The cherimoya follows its cousin the pawpaw's lead by being a big pain when it comes to pollination. Like the pawpaw, the flowers are not especially attractive to bees and other insect pollinators (although certain fruit beetles may pollinate them under natural conditions). The flowers are hermaphroditic, which is usually a good recipe for self-pollination, but in the cherimoya this is prevented by the fact that the male and female parts of the flower mature at different times. The flower slightly opens in the morning and the stigmas (the female parts) are exposed. It remains in this female phase for the rest of that day and through the next until sometime in late afternoon or early evening, when the stigmas dry out and become mostly infertile (though some may remain slightly receptive) Bees sometimes pick up pollen but are unable to enter the partially opened flower during the female phase. At this point the petals of the flower spread fully, exposing the anthers (the male organs) which begin to shed pollen. (This sort of set up is called 'protogyny', for those of you who collect obscure botany terms (or are actually botanists)). While some self-pollination can occur, the resulting fruit are usually misshapen and commercial producers usually turn to hand-pollination, which has the added benefit of allowing precise control of crop load, although it has the side effect of making them a rather expensive. Hormone sprays have been shown to induce fruit set in cherimoya, but they need to be applied several times, and have not proven much of a success commercially.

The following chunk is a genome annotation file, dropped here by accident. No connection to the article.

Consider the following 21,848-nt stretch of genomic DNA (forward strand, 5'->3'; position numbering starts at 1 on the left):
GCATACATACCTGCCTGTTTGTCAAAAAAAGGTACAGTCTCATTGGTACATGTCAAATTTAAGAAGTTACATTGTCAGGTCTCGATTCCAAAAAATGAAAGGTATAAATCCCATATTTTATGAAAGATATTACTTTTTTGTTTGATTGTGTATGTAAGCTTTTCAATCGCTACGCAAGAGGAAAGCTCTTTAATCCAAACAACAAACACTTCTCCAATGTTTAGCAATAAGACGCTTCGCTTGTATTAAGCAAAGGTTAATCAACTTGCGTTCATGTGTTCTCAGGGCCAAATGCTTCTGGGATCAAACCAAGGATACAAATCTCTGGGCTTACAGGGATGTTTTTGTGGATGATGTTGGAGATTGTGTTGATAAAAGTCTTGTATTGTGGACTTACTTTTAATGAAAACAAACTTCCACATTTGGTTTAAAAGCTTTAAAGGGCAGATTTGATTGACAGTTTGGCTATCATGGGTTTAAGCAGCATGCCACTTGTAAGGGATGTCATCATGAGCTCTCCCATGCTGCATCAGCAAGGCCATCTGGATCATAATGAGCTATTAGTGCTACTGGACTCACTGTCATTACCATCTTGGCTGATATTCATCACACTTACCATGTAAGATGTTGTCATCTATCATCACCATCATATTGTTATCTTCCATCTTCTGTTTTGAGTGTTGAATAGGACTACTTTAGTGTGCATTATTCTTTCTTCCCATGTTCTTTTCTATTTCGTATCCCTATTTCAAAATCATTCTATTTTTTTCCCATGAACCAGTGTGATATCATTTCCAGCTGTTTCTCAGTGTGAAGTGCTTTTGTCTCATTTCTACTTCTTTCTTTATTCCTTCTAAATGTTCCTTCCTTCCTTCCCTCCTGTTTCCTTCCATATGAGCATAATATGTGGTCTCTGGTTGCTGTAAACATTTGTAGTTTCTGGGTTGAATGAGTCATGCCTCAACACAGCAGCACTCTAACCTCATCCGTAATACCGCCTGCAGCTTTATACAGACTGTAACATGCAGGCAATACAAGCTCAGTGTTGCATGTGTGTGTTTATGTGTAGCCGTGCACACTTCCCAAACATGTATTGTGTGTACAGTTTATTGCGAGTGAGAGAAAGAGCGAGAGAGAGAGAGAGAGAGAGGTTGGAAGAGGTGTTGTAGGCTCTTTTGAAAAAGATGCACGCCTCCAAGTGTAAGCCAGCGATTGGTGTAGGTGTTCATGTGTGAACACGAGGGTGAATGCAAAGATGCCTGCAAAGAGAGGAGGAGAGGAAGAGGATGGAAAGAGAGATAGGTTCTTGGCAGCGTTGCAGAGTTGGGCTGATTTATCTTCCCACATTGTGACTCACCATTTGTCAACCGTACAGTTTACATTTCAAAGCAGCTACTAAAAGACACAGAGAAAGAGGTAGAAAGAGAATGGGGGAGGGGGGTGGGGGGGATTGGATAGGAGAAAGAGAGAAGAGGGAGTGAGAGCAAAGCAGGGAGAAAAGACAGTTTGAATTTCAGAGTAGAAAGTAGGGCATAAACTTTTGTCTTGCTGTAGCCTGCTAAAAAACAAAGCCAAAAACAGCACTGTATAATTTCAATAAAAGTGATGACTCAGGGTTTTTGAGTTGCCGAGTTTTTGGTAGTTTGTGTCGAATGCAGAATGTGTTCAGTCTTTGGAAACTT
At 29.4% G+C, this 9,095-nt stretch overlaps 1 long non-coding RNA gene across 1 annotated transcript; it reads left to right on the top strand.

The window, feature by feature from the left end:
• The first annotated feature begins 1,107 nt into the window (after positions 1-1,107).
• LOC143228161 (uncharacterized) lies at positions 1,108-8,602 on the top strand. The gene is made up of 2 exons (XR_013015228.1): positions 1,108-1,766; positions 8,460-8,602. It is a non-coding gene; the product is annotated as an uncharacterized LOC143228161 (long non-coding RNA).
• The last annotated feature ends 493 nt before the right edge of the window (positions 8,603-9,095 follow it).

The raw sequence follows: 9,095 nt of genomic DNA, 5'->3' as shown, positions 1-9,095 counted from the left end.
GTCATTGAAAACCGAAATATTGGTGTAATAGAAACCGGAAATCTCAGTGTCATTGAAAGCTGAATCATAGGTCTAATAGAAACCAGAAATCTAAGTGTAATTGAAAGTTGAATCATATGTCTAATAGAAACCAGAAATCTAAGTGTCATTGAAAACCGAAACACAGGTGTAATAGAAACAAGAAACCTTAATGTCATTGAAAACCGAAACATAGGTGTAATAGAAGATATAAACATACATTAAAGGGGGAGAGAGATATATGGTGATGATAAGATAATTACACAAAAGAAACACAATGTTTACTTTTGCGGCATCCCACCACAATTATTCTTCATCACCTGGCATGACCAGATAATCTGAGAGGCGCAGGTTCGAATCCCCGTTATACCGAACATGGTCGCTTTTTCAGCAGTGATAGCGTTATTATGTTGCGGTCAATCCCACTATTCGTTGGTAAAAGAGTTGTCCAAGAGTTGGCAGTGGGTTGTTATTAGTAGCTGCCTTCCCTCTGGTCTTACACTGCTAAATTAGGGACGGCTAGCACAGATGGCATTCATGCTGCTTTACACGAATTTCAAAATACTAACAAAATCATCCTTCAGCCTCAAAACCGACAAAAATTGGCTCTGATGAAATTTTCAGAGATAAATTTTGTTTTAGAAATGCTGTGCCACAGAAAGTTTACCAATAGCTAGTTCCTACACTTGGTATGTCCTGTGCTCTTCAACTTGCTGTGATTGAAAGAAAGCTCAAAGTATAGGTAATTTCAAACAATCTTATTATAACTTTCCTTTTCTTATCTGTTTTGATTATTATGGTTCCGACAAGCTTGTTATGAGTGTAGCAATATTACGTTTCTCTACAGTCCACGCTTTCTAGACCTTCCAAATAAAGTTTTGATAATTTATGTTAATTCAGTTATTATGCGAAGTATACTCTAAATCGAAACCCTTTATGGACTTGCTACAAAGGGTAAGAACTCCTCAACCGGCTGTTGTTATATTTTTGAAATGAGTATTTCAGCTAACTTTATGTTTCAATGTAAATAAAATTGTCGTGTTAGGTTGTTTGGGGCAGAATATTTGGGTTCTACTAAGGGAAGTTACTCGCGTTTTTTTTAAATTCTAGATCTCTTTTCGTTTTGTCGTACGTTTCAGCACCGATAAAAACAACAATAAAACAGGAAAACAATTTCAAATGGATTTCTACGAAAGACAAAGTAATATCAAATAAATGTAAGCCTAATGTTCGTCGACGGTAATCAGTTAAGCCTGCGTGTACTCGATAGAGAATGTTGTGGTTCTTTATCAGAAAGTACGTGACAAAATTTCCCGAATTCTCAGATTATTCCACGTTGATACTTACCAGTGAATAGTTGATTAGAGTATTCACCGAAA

Large scale commercial production takes place in Chile (where it is considered the "national fruit"), as well as Bolivia and Argentina. It is also produced in the highlands of Brazil, Mexico, and Central America, where it has become naturalized in places, and in Australia, Israel, and the Portuguese island of Madeira. Small scale industry exists in places around the Mediterranean Basin and in India, Sri Lanka, the Philippines, and the Canary Islands. There is very little grown in the United States: Perhaps a hundred acres maximum in California, a little in Hawai'i and Florida. The trees are completely intolerant of frost, and so there are really very few places in the country capable of sustaining them.
There are quite a few cultivars of cherimoya, though many of them are quite poorly documented and may in fact by a mixture of genotypes. In the Peru, the varieties are named according to the surface characteristics of the fruit: 'Lisa', almost smooth skinned; 'Impresa', with fingertip like impressions; 'Umbonada', with rounded bumps; 'Papilonado' with fleshy protrusions; and the appetizingly named 'Tuberculada', which features large conic protrusions tipped by warty structures. Breeding has been conducted in Peru, Chile, and Columbia, as well as in Florida and California, where a number of cultivars have been introduced, notably 'Booth', 'Dr. White', and 'Chaffey'. Some California growers are also cultivating 'Selma', a pink-fleshed genotype.